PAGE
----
The Human Question

I’ve been absent because the pain of sitting with this back injury was too great. I wish I would have injured my back before I started this blog; not writing for days isn’t the proper way to re-build a blog. I know at least that much.

In the midst of all this pain, I’ve been challenged philosophically once more. That seems to happen a lot. You think our minds gets off on presenting existential issues with every little aspect of life?

My drug record is as follows: Marijuana. Psychiatric cocktails.

Marijuana made me feel normal in high school. I stopped when I started college and psychiatric medication. Then 7 years on and off of those medications. Antipsychotics dull your mind, but I wouldn’t call it a high. Benzos knocked me out a couple times. But I’ve never experienced the bliss that is an opioid-based medication.

This medication (which only cost me two dollars compared to the 40 I used to pay for my psych meds each month–there’s your opiate crisis plain and simple) was prescribed strictly for that insurmountable pain I mentioned earlier. I couldn’t sit, I couldn’t lay down, I couldn’t walk. I also couldn’t give up going to class and work during recovery, and so the pain med and the valium came into play.

Valium is shit, in my opinion. I don’t like that the halflife is up to 72 hours, which can make your body very dependent very quickly if you’re taking it regularly. It was prescribed for muscle spams, which have been plaguing my entire body since the back injury.

The issue I’ve had isn’t with addiction. I’m not crushing the pain med and snorting it. I’m not injecting it, I’m not smoking it. I like the feeling, I enjoyed floating while in class, and in that high I realized how much I missed feeling THIS kind of disconnected. A happy disconnection. And then I wondered if it was really the disconnection I missed. That just didn’t feel right; I’m always disconnected in some way, and often that’s how I make it through my day.

It’s the sense of altering my mind state which I missed. That felt right, until it didn’t. This year has been the happiest year of my life; I’ve lost all the weight I gained from my depression, I’ve stayed off all psychiatric medication, including anti-psychotics, I’ve got friends, I’ve been more open with people. I’ve enjoyed work. I bought a 2019 car. I’m successfully completing the research course which I kept dropping because of psychosis and depression. I’m writing again, submitting fiction again, starting this blog, finished a manuscript draft. I feel mentally and physically back on track. So what is making me want to change this?

I don’t have an answer.

I can look at human behavior and make some guesses, though.

Some of us want to alter our state more than others. For me, it’s not about running from feeling anymore. Now it’s about boredom, it’s about routine, it’s about doing the same thing over and over again and being content, but wanting something more. And I think that’s something everyone can relate to: wanting something more.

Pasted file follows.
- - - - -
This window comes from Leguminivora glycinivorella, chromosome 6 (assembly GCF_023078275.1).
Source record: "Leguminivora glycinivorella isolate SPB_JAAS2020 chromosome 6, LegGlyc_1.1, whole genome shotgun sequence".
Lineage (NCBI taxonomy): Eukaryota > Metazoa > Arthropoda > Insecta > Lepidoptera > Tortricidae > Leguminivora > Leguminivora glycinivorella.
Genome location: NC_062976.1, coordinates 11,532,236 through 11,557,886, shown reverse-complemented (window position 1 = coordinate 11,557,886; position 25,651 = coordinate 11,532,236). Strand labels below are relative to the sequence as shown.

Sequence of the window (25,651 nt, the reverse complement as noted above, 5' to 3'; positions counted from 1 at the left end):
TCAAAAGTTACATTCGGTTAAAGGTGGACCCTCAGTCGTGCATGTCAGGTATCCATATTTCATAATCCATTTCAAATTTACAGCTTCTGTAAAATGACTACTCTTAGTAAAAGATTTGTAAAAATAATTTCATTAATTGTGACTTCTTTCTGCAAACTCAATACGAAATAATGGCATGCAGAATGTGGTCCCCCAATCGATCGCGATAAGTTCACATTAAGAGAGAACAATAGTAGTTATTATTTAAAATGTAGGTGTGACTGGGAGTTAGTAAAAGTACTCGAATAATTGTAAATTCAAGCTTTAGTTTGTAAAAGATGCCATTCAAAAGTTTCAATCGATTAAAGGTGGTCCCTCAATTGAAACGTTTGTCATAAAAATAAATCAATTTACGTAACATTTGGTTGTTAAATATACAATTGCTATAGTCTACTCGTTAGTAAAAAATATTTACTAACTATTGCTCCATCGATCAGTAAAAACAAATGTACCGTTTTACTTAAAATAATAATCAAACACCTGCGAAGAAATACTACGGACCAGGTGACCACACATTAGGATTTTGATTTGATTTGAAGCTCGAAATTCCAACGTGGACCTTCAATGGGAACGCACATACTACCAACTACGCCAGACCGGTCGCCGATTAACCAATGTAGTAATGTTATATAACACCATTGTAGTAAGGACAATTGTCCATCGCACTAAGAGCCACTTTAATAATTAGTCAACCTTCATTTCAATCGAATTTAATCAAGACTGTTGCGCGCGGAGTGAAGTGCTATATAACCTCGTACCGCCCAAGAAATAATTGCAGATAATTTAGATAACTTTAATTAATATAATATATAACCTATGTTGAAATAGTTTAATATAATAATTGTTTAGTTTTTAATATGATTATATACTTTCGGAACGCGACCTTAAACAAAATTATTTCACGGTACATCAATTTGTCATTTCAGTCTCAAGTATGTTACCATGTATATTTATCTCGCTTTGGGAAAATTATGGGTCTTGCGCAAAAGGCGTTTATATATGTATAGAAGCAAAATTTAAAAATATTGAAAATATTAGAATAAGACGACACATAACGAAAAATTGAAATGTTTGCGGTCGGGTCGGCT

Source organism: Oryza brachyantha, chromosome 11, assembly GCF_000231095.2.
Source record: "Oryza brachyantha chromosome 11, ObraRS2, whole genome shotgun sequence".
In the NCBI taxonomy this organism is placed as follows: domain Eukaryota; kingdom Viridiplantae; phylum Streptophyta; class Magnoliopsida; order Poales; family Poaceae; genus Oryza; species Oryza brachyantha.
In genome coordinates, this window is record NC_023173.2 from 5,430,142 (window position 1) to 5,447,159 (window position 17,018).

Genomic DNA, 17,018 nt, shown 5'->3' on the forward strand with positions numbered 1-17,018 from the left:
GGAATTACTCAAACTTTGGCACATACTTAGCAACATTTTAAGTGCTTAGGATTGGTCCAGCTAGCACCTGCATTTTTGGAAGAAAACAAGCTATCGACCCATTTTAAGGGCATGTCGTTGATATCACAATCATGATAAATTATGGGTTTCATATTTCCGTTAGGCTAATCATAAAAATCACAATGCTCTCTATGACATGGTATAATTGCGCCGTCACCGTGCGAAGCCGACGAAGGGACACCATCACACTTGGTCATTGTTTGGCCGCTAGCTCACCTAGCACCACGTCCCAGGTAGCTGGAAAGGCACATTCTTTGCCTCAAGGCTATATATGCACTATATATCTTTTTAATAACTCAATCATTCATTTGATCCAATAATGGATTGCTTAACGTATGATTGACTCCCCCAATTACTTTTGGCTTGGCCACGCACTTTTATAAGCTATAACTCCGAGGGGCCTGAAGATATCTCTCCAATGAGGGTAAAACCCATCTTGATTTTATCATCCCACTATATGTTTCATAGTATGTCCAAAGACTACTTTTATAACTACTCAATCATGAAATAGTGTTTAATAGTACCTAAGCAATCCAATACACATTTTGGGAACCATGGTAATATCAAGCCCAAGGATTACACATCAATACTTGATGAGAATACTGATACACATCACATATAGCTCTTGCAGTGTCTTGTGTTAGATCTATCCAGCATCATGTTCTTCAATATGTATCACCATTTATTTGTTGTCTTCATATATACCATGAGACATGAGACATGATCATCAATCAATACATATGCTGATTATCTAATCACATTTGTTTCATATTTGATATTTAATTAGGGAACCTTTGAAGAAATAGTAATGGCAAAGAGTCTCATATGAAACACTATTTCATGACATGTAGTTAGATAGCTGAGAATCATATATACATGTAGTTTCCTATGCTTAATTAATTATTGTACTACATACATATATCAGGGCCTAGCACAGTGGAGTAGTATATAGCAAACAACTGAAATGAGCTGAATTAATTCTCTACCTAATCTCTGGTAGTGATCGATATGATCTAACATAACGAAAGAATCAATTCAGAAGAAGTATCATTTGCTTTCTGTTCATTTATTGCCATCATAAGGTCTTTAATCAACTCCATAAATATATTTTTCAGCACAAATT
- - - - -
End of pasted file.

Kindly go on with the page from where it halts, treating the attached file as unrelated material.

People say if you’re satisfied where you are, content with yourself, you won’t want anything more because you have everything you need. Perhaps it’s the ideal case. It just doesn’t seem practical though.

Or, maybe I’m not as happy as I think I am. In that case, what aren’t I happy about? Maybe those who indulge in recreational drugs also aren’t as happy as they think they are. In that case, maybe no one is ever certain about how they’re actually feeling. Freaky.

Maybe the feeling of a new experience is exciting, maybe the devil hooked a Twinkie on his fishing line and we’re all chasing it into hell.

Maybe we convince ourselves of one thing to justify what we know isn’t true. For example, I enjoy the body high. I’m always so tense from anxiety, have been all my life. Marijuana could never take it away, and neither could psychiatric meds. But the pain meds can. And so maybe I’m saying I’m not trying to subdue my feelings or run away from something so I can justify continuing to use them even though I’ve finally made it past the most severe pain.

Seeing as that’s highly likely, although my mind is pushing hundreds of reasons why I shouldn’t admit to that truth, the question then becomes: is enjoying something like a high wrong?

Most people would say yes, if it interferes with your life. If it becomes an addiction and reduces your level of functioning (i.e, using the language we hear all the time in mental health). I would say that wouldn’t make it wrong. It would make it pointless. And pointless isn’t always wrong.

Other people may say yes, it’s wrong, because you’re avoiding life. You can’t cheat like that.

Then people go off on tangents of addiction, of blaming you for “putting your family through this”–similar to shaming you for considering suicide. Then they talk about death–you’ll kill yourself. You can see my analysis on THAT argument here.

I don’t quite know what the point of this post is anymore.

To indulge or not to indulge, that is the human question.

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